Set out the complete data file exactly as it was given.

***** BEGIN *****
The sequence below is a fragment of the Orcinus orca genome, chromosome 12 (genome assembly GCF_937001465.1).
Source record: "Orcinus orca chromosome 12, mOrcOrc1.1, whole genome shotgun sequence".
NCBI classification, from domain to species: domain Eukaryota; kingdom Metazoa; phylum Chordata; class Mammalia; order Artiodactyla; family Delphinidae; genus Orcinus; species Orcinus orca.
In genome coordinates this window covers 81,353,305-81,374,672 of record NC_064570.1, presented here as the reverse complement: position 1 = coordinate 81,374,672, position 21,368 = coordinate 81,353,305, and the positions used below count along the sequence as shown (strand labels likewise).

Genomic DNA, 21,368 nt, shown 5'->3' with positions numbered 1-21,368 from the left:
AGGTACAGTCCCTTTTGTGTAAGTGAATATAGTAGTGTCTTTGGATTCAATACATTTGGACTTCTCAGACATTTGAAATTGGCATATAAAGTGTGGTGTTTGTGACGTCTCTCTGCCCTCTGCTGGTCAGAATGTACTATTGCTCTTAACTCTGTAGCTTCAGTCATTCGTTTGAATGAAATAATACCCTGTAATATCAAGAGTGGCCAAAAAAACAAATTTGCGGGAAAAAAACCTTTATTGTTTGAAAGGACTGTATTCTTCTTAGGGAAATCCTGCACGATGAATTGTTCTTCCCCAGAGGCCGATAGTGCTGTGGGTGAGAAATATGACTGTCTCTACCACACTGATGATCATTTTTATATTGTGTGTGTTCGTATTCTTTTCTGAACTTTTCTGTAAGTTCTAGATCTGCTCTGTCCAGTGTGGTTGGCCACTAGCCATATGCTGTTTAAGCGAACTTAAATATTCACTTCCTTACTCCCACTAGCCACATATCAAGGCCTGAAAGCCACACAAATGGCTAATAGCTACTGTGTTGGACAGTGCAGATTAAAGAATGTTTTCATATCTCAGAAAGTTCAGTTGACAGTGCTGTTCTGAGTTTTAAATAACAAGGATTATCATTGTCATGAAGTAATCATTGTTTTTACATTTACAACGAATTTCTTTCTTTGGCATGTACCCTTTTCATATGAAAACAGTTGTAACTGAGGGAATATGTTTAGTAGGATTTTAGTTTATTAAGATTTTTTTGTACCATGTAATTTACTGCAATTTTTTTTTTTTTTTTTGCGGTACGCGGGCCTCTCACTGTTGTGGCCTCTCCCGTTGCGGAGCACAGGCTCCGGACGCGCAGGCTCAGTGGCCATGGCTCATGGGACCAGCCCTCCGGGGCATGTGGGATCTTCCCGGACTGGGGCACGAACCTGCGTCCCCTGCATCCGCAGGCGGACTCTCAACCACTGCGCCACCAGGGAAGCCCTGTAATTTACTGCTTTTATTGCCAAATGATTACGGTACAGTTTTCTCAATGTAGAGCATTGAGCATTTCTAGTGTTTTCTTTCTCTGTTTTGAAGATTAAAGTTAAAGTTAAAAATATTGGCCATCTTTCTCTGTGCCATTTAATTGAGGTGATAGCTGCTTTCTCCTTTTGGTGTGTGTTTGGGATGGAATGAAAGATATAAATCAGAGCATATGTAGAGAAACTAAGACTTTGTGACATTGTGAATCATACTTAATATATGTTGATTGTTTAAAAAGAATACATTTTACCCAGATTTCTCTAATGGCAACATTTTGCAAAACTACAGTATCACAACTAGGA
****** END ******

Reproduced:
The sequence below is a fragment of the Orcinus orca genome, chromosome 12 (genome assembly GCF_937001465.1).
Source record: "Orcinus orca chromosome 12, mOrcOrc1.1, whole genome shotgun sequence".
NCBI classification, from domain to species: domain Eukaryota; kingdom Metazoa; phylum Chordata; class Mammalia; order Artiodactyla; family Delphinidae; genus Orcinus; species Orcinus orca.
In genome coordinates this window covers 81,353,305-81,374,672 of record NC_064570.1, presented here as the reverse complement: position 1 = coordinate 81,374,672, position 21,368 = coordinate 81,353,305, and the positions used below count along the sequence as shown (strand labels likewise).

Genomic DNA, 21,368 nt, shown 5'->3' with positions numbered 1-21,368 from the left:
AGGTACAGTCCCTTTTGTGTAAGTGAATATAGTAGTGTCTTTGGATTCAATACATTTGGACTTCTCAGACATTTGAAATTGGCATATAAAGTGTGGTGTTTGTGACGTCTCTCTGCCCTCTGCTGGTCAGAATGTACTATTGCTCTTAACTCTGTAGCTTCAGTCATTCGTTTGAATGAAATAATACCCTGTAATATCAAGAGTGGCCAAAAAAACAAATTTGCGGGAAAAAAACCTTTATTGTTTGAAAGGACTGTATTCTTCTTAGGGAAATCCTGCACGATGAATTGTTCTTCCCCAGAGGCCGATAGTGCTGTGGGTGAGAAATATGACTGTCTCTACCACACTGATGATCATTTTTATATTGTGTGTGTTCGTATTCTTTTCTGAACTTTTCTGTAAGTTCTAGATCTGCTCTGTCCAGTGTGGTTGGCCACTAGCCATATGCTGTTTAAGCGAACTTAAATATTCACTTCCTTACTCCCACTAGCCACATATCAAGGCCTGAAAGCCACACAAATGGCTAATAGCTACTGTGTTGGACAGTGCAGATTAAAGAATGTTTTCATATCTCAGAAAGTTCAGTTGACAGTGCTGTTCTGAGTTTTAAATAACAAGGATTATCATTGTCATGAAGTAATCATTGTTTTTACATTTACAACGAATTTCTTTCTTTGGCATGTACCCTTTTCATATGAAAACAGTTGTAACTGAGGGAATATGTTTAGTAGGATTTTAGTTTATTAAGATTTTTTTGTACCATGTAATTTACTGCAATTTTTTTTTTTTTTTTTGCGGTACGCGGGCCTCTCACTGTTGTGGCCTCTCCCGTTGCGGAGCACAGGCTCCGGACGCGCAGGCTCAGTGGCCATGGCTCATGGGACCAGCCCTCCGGGGCATGTGGGATCTTCCCGGACTGGGGCACGAACCTGCGTCCCCTGCATCCGCAGGCGGACTCTCAACCACTGCGCCACCAGGGAAGCCCTGTAATTTACTGCTTTTATTGCCAAATGATTACGGTACAGTTTTCTCAATGTAGAGCATTGAGCATTTCTAGTGTTTTCTTTCTCTGTTTTGAAGATTAAAGTTAAAGTTAAAAATATTGGCCATCTTTCTCTGTGCCATTTAATTGAGGTGATAGCTGCTTTCTCCTTTTGGTGTGTGTTTGGGATGGAATGAAAGATATAAATCAGAGCATATGTAGAGAAACTAAGACTTTGTGACATTGTGAATCATACTTAATATATGTTGATTGTTTAAAAAGAATACATTTTACCCAGATTTCTCTAATGGCAACATTTTGCAAAACTACAGTATCACAACTAGGA